I’ll stop here.  I pray I’ve made my point calmly and with a reasoned argument.  Please let me know.  I’m not Danny Sullivan, Vanessa Fox, Rand Fishkin, or Stephan Spencer, to name a few of our industry’s leading lights.  I’m just a humble SEO professional who adores his job and wants to help his clients rank well with their relevant business information.  My clients seem to like me and respect what I do, and that gives me an incredible amount of satisfaction and joy. 

I’m sorry Derek, but I respect your viewpoint and I know that you truly believe what you are saying.  But as an honest, hard-working SEO professional, I couldn’t disagree with you more.

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PostHeaderIcon Matt Cutts, Nofollow, and the Consistently Inconsistent

I have avoided (like the plague) weighing in on the tempest Matt Cutts unleashed at SMX Advanced in June regarding Google’s change to the use of the <nofollow> tag for PageRank sculpting.  I have avoided it for two reasons:

  1. In my mind, more has been made of it than its true impact on people’s rankings.
  2.  

  3. As far as I’m concerned, in general (and note those two words) the use of the <nofollow> tag is a last resort and a crutch for less than optimal internal cross-linking around thematic clusters.  When internal cross-linking is done right, I don’t believe the use of the <no follow> tag is that impactful.

Bruce Clay had a great show on Webmaster Radio on the subject of the <nofollow> controversy, and basically he was of the same opinion as me. There are also many more heavyweights who have weighed in than I care to name.  So adding my comments to the mix isn’t all that helpful to my readers or the SEO community generally.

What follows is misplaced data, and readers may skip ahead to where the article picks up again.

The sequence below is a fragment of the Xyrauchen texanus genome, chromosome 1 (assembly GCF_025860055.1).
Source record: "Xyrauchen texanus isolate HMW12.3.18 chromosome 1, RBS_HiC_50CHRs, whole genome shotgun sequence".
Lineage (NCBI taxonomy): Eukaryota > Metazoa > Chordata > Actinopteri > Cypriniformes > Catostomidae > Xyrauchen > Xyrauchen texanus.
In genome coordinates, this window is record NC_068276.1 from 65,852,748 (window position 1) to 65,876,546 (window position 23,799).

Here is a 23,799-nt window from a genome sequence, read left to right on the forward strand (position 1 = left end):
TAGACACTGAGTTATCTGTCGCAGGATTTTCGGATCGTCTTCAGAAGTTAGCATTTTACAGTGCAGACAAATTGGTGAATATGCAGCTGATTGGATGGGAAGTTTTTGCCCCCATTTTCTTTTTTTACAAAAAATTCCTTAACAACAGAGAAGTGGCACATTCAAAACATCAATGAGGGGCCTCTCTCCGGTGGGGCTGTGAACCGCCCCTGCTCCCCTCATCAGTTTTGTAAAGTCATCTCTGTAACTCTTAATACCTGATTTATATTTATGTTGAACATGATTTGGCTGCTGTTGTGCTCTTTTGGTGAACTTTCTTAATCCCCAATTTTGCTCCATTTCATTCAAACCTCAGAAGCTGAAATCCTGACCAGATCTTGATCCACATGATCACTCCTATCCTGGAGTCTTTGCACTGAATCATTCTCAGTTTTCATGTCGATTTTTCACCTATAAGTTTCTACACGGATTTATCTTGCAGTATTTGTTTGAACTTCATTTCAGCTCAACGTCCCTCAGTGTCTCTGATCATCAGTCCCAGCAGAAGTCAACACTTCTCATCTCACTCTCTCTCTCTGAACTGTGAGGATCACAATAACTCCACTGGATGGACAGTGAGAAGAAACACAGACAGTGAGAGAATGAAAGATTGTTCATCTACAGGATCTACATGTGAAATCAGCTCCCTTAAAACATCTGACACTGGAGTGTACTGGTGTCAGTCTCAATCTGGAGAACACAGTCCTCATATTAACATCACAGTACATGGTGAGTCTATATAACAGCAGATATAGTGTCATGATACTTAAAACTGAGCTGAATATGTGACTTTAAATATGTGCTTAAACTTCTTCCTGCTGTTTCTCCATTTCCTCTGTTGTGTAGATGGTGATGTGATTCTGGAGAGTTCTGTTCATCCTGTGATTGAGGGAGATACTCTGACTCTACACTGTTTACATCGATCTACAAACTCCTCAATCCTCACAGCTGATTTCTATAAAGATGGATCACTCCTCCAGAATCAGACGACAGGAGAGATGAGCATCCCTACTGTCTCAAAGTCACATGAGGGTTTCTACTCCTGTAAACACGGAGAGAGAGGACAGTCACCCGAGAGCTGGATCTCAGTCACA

But I was searching today for some help on undoing 301 redirects when I found this section on the SEOMoz blog (click here for the whole article) from 2007 that provides some historical context for these conversations – so I thought I’d share it here.  My compliments to Rand Fiskin of SEOMoz for reproduction of this content:

“2.Does Google recommend the use of nofollow internally as a positive method for controlling the flow of internal link love?

A) Yes – webmasters can feel free to use nofollow internally to help tell Googlebot which pages they want to receive link juice from other pages

(Matt’s precise words were: The nofollow attribute is just a mechanism that gives webmasters the ability to modify PageRank flow at link-level granularity. Plenty of other mechanisms would also work (e.g. a link through a page that is robot.txt’ed out), but nofollow on individual links is simpler for some folks to use. There’s no stigma to using nofollow, even on your own internal links; for Google, nofollow’ed links are dropped out of our link graph; we don’t even use such links for discovery. By the way, the nofollow meta tag does that same thing, but at a page level.)

B) Sometimes – we don’t generally encourage this behavior, but if you’re linking to user-generated content pages on your site who’s content you may not trust, nofollow is a way to tell us that.